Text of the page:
1860, Orchids Growing On Irises
Gardeners' Chronicle And Agricultural Gazette, p.167, February 25, 1860
The Revue Horticole
makes the following statement with reference to growing our wild terrestrial orchids, after adverting to the want of success that generally attends this operation we are informed that M. Reviere, the chief gardener at the Luxembourg, had accidentally discovered the secret of their management. he had ben trying to grow them in the same wat as they grow naturally, that is to say, mixed with grass and other herbage; and, like other people who had made a similar attempt, he found that his orchids, were quickly destroyed by the excessive growth of their neighbours' roots. Thus far he moved in the same groove as his predecessors.
He. happened, however, to espy one day a little orchid germinated upon a lump of Iris florentina which had been thrown away; having separated this part of the lump and carefully potted it, he saw to his great surprise a strong plant of Ladies'
Traces [Spirantlies autumnalis) push up. By some lucky accident a few seeds of the plant had been scattered among the Iris. Now this Spiranth was just one of those which had the most obstinately refused to be managed; but here it had overcame its caprice and found an acceptable companion.
At a later period he substituted Iris nana for I. florentina the smaller size of the former rendering it more suitable for Orchids ; and from this time forward the Spiranth grew stronger and stronger till it became finer than in its wild haunts.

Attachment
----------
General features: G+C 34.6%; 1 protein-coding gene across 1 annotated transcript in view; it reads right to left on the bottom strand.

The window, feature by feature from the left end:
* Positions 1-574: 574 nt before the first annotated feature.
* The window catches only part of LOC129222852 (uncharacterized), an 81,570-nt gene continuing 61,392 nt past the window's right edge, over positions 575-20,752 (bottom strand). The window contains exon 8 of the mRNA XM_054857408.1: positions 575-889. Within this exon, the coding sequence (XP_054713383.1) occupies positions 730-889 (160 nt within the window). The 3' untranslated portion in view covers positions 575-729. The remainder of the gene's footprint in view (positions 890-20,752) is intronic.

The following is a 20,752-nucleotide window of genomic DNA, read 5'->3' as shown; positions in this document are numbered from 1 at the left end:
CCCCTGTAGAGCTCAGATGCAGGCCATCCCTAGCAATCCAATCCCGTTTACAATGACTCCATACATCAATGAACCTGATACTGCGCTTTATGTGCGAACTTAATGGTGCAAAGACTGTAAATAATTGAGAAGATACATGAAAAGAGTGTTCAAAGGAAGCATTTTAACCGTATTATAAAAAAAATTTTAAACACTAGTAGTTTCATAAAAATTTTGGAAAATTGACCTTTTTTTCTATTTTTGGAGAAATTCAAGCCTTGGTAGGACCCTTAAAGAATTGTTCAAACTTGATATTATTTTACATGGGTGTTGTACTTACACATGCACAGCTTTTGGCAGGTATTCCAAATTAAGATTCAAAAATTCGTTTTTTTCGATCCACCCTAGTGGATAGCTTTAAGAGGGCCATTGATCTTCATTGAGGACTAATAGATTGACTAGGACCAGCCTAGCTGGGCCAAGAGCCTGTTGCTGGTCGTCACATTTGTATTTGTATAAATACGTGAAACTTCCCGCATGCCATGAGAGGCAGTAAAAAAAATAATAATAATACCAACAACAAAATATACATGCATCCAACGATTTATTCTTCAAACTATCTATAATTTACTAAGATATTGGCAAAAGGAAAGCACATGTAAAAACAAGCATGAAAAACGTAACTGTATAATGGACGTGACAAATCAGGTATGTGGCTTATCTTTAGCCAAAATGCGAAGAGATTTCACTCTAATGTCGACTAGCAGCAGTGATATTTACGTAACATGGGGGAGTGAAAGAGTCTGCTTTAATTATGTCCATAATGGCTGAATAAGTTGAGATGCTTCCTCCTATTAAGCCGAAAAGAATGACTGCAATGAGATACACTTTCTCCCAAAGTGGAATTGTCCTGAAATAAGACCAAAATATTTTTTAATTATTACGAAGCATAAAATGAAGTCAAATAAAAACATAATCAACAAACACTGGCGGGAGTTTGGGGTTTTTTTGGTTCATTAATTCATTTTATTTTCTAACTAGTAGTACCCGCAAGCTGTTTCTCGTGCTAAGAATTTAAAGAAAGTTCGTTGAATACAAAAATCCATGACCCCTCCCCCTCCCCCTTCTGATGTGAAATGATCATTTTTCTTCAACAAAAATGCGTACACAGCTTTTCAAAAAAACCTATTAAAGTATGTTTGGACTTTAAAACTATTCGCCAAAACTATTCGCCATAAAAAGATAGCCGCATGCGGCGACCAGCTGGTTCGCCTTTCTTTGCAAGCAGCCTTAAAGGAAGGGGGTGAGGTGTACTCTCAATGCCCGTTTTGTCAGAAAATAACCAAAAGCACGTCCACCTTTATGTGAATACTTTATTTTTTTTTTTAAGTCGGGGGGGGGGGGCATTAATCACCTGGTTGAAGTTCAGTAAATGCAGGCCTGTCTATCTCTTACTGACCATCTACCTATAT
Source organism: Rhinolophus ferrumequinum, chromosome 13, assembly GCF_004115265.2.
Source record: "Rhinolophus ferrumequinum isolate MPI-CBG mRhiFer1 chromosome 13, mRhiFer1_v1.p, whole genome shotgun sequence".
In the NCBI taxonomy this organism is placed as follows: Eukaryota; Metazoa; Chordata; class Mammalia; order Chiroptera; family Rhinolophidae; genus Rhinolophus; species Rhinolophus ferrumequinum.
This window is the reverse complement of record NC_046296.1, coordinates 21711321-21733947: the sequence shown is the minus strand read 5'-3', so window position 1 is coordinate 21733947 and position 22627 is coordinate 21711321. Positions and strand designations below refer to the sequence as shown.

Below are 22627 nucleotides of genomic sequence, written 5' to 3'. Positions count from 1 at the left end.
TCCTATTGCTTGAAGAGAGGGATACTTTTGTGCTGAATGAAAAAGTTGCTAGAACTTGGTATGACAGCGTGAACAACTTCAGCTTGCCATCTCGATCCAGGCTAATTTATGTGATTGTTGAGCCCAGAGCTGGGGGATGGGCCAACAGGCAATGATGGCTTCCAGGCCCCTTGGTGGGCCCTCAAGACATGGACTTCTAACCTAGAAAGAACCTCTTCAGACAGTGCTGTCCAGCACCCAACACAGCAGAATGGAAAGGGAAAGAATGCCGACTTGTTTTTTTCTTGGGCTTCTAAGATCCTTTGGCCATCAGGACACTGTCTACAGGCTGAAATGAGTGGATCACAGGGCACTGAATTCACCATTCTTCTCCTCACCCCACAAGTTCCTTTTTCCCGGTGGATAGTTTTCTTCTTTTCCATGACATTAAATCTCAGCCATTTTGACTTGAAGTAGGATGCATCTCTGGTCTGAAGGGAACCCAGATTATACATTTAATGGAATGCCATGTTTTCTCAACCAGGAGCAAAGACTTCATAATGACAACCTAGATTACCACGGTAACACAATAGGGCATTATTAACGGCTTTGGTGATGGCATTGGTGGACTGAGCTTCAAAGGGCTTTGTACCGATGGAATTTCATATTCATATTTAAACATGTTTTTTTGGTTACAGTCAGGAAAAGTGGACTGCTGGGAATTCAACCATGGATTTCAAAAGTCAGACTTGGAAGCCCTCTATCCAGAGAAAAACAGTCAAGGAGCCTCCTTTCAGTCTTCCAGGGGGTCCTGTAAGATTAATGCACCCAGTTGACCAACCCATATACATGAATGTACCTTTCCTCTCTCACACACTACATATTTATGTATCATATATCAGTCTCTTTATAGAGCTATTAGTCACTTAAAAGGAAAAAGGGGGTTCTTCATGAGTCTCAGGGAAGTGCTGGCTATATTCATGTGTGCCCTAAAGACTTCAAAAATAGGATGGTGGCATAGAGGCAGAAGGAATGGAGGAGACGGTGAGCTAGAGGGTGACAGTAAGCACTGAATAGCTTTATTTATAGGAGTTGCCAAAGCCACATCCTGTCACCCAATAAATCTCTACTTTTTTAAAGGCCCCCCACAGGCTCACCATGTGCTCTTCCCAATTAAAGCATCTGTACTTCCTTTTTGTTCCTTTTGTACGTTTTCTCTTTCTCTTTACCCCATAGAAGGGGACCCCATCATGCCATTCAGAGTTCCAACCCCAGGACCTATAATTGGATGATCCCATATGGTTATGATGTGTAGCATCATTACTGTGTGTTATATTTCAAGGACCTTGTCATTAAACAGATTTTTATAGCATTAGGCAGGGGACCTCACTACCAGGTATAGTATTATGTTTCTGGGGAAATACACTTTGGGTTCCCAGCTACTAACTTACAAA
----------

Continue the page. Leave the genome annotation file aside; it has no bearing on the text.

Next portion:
This occurred eight years ago, and not only does the Spiranth continue to flourish, but M. Reviere states that he has since added to the Iris nana several other "rebellious species", and with complete success. We own ourselves at a loss to understand the reason why this conjuncture of orchids and lris proved so favourable. It is hard to believe that the one had any direct influence over the other. The only suggestion that occurs to us is that any other plant "with the same manner of growth would have done as well. Have these fleshy-plants the power of keeping the earth that lies between their crawlirg stems in precisely the state of dampness which Orchids require; or do the joints of such stems preserve the Orchid roots from
injury, at the same time allowing them to ripen thoroughly? Or is there any other solution of the problem?" "We should like to hear the opinion of such men as Dominy or William Barnes upon the subject. We should like still better to find that the French statement is tested by experiment; for it certainly is not to the credit of gardeners that while they infuse into Exotic plants a vigour unknown to them in a wild state, they are unable even to keep alive those which grow at their own doors.
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